My sister in-law with MS describes the seemingly simple action of getting onto the toilet seat as requiring the most intense focus and energy. She explains a large part of living with an illness like MS is working to cultivate a positive attitude and a sort of mental tenacity. How do you think the practice of Pilates plays into this aspect?

Cultivating a positive attitude is a big part of any exercise program for someone with an illness like MS. It is about empowerment and about what the body CAN do. I try to emphasize that every time I work with my client. Living with MS means that someone has to face frustrating situations on a daily basis, where they are often left feeling that they can't do certain things because of the way the body moves or doesn’t move. In the sessions, I focus on what my client is able to do. By no means do I want to “baby” my client. I want her to have a great movement experience, and I want her to enjoy the work we do and have fun with it as well.

I believe that it is important that I challenge my client when we work together, but never to the point where a goal can’t be achieved and the exercise becomes a struggle. I don’t want her to leave the session frustrated but rather with a sense of accomplishment and the feeling of having succeeded. That, of course, requires a lot of trust between me and my client. She needs to trust me that I will not ask her to do something that she can’t do or that is unsafe. At the same time, I need to know her well enough so that I can trust her and her ability to execute a certain movement.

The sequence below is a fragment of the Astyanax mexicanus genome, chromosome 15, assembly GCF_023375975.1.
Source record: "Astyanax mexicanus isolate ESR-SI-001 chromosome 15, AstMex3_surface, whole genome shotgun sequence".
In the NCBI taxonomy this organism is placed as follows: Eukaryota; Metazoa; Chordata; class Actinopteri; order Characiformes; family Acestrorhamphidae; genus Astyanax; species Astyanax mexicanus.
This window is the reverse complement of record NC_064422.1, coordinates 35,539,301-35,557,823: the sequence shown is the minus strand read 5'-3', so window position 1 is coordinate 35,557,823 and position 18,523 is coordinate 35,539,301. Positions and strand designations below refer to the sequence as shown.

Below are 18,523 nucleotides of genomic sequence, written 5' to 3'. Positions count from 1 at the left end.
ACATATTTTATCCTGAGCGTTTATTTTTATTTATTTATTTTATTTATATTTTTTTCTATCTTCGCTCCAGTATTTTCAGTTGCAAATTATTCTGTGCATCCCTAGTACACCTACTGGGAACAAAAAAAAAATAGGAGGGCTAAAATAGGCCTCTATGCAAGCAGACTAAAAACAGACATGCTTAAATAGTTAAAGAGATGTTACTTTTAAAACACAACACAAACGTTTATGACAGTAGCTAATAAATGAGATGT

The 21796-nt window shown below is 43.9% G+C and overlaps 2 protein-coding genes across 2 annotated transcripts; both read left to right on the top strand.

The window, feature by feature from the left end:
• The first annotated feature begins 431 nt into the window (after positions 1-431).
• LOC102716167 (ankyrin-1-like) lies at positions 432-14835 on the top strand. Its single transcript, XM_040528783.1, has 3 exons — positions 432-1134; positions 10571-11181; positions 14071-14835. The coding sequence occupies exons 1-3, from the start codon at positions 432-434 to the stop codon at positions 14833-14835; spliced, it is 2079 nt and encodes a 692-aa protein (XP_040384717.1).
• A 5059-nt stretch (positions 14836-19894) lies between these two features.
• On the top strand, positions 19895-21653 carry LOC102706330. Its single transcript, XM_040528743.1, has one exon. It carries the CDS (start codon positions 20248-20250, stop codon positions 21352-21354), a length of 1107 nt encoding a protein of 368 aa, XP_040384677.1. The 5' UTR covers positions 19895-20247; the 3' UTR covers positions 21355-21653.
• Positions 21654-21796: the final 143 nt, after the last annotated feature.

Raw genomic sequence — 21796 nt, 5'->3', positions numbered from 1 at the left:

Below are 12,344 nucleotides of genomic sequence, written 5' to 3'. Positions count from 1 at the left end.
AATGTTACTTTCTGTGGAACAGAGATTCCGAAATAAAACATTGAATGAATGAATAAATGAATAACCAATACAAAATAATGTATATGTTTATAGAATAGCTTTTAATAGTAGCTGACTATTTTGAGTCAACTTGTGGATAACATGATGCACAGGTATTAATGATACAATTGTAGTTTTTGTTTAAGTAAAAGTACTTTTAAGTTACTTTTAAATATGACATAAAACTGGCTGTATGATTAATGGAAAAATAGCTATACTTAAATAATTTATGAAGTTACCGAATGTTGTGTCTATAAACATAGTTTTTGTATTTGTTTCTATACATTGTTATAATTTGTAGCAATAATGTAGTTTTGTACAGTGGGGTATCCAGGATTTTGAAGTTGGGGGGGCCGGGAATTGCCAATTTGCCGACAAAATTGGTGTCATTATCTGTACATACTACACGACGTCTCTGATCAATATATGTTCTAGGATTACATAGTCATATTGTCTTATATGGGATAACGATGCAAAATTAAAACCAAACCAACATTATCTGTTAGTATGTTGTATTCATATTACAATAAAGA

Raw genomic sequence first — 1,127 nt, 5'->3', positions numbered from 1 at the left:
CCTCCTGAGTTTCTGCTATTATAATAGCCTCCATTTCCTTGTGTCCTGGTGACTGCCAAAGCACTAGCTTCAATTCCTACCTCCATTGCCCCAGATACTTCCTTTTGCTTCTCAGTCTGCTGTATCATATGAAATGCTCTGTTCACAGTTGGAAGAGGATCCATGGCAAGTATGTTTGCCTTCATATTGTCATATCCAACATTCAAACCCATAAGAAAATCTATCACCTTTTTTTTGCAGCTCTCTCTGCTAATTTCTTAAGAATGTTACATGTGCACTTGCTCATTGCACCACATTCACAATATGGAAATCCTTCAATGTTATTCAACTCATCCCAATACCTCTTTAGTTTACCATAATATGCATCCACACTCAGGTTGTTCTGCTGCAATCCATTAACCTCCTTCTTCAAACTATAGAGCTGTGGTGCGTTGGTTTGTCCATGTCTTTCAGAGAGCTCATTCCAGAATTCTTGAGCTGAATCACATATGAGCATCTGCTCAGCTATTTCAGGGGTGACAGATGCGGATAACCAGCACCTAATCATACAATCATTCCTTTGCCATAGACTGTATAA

How has your experience training a client with MS influenced you as a trainer? Do you have any desire to go further into this as a specialty?

Interestingly enough, I now work with four other clients who are suffering from chronic illnesses that are directly affecting their ability to move and exercise. (This is not something I have been actively pursuing. It kind of happened by accident. But now that I have been working with my clients for some time, I find that I really enjoy that type of work. It can be challenging, but it is also very gratifying to witness the difference I can make.) Even though the conditions are quite different, I see a lot of similarities between the clients and how I approach the sessions with them. At the same time, there are also great differences in how each person copes with their particular situation. That requires me to have a very good grasp of each client’s personality so that I know when I need to push someone a little bit out of their comfort zone and when it is time to slow someone down and ask them to be easy on themselves.